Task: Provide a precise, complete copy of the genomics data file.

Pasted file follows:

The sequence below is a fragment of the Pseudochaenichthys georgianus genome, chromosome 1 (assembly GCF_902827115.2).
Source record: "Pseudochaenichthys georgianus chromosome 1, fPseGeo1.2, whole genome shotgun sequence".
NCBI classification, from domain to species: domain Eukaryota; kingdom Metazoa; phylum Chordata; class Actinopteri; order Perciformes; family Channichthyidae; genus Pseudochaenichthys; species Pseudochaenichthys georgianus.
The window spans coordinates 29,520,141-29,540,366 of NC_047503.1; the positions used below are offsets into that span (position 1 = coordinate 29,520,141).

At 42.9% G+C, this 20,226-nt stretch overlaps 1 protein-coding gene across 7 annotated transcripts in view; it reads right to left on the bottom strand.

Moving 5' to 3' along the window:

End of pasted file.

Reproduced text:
The sequence below is a fragment of the Pseudochaenichthys georgianus genome, chromosome 1 (assembly GCF_902827115.2).
Source record: "Pseudochaenichthys georgianus chromosome 1, fPseGeo1.2, whole genome shotgun sequence".
NCBI classification, from domain to species: domain Eukaryota; kingdom Metazoa; phylum Chordata; class Actinopteri; order Perciformes; family Channichthyidae; genus Pseudochaenichthys; species Pseudochaenichthys georgianus.
The window spans coordinates 29,520,141-29,540,366 of NC_047503.1; the positions used below are offsets into that span (position 1 = coordinate 29,520,141).

At 42.9% G+C, this 20,226-nt stretch overlaps 1 protein-coding gene across 7 annotated transcripts in view; it reads right to left on the bottom strand.

Moving 5' to 3' along the window: